Tree Stand Safety
OUR NUMBER ONE PRIORITY WHEN HEADING TO THE WOODS SHOULDN’T BE TAKING A BIG BUCK—IT SHOULD BE STAYING SAFE IN YOUR STAND.
There are few things more fulfilling for serious hunters than time spent in the woods. No matter whether you’re new to the sport or a seasoned veteran, rising before dawn and watching the woods wake up is an unforgettable experience. Sadly, though, not all trips to the woods end with fond memories. A fall from a tree stand can cause serious, permanent injury or even death. These risks are compounded by the fact that many of us hunt in remote areas far from medical assistance and family members may not begin searching for missing hunters until several hours after an injury.
Tree Stand Safety
our number one priority when heading to the woods shouldn’t be taking a big buck—it should be staying safe in your stand.
There are few things more fulfilling for serious hunters than time spent in the woods. No matter whether you’re new to the sport or a seasoned veteran, rising before dawn and watching the woods wake up is an unforgettable experience. Sadly though, not all trips to the woods end with fond memories. A fall from a tree stand can cause serious, permanent injury or even death. These risks are compounded by the fact that many of us hunt in remote areas far from medical assistance and family members may not begin searching for missing hunters until several hours after an injury. These aren’t just random, rare occurrences, either; statistics say that falls from tree stands are the single leading cause of injury to hunters and that as many as one-third of all hunters will experience a fall from a stand. That might mean a lost day of hunting, a few bruises or a sprain—or something far worse.
“There are, on average, over 5,000 visits per year to ERs due to tree stand falls,” says Jay Everett, Marketing Manager for Hunter Safety System. “Some 300-500 of those will end in permanent disability, 20-30 will end in death. Of the 5,000, all of them thought ‘that stuff always happens to the other guy.’ Tree stand falls don’t care what kind of stand you hunt out of, how secure you feel, how old you are, how athletic you are, how good of shape you are in or how good of a climber you are.”
Every hunter is responsible for ensuring that they have taken all of the necessary steps to prevent serious injury. Hunters are risking permanent damage if they don’t take steps to be certain that they are protected against falls from tree stands. From the moment you step foot off the ground until you are back on Earth at the end of the hunt, you must be secure. Let’s break a typical tree stand hunt down step-by-step so that you know the key elements to staying safe all through your time in the woods.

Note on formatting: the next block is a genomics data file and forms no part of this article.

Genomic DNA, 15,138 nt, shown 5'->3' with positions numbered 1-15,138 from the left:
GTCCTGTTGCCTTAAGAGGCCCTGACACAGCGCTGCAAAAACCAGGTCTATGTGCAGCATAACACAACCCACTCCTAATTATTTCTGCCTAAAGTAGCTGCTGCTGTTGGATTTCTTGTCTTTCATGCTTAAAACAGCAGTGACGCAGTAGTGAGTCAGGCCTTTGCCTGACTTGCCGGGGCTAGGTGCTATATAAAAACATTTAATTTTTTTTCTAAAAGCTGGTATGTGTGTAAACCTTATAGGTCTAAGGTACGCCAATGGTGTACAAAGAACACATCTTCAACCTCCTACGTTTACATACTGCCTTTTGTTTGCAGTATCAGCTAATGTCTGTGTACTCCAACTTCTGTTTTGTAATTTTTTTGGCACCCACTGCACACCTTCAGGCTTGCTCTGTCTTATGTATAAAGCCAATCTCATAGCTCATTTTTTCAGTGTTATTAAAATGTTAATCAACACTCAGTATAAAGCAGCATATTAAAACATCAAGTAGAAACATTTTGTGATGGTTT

Arrival and Departure
When you first reach your stand, you need to set aside dreams of big bucks and focus entirely on getting set in your stand safely. It may seem that getting into and out of your stand is the easy part. On the contrary, that’s when you are most likely to get hurt.
“Some studies show over 80% of falls don’t happen from the tree stand but instead during the climb or getting in or out of the stand,” says Everett. You are most likely to be injured during stand entry and exit, so you need to take special precautions.
First, before I even reach the tree, I have a light so that I can see what I am doing in the dark. I prefer a head-mounted light, which is lightweight and allows me to keep both hands free. The beam is always directed at what I am looking at, and I always pack a spare battery or two for the head lamp so that if I am caught after dark in the stand there’s no chance I’ll be left unable to see during my descent.
You need to be secured from the moment that your boots first leave the ground, and that begins by wearing a quality safety harness. For climbing stands you must have a climbing strap—it is imperative that you never trust your climbing stand’s design to prevent a fall. If you are using a ladder stand, you’ll need a Lifeline. The Hunter Safety System Lifeline system allows you to attach the carabiner to your safety harness on the ground and climb without the risk of fall. Best of all, the “cowbell” carabiner sheath makes the unit virtually silent and the reflective is easy to see when you are walking through the woods in the dark. You must stay securely and safely attached to the tree throughout the ascent, entry, exit and descent.
In the Stand
You’ll need mobility in the stand, but you must be certain that your safety harness is securely and comfortably attached to your body and that the harness, in turn, is secured to the tree. Hunter Safety System offers a wide variety of harnesses that aren’t binding or painful, yet provide the level of security you need. It’s also important to be sure that the safety harness strap isn’t so loose that you could fall even a short way; mobility is important in the stand, but even a short, hard drop can be jarring. Also, keeping your stand area neat and clutter free will help eliminate falls.
Don’t become a statistic by doing something foolish. Taking the time to ensure your safety will lead to a lifetime of wonderful hunting memories.
For more information on Hunter Safety System and their line of protective gear designed for hunters, visit their website at www.huntersafetysystem.com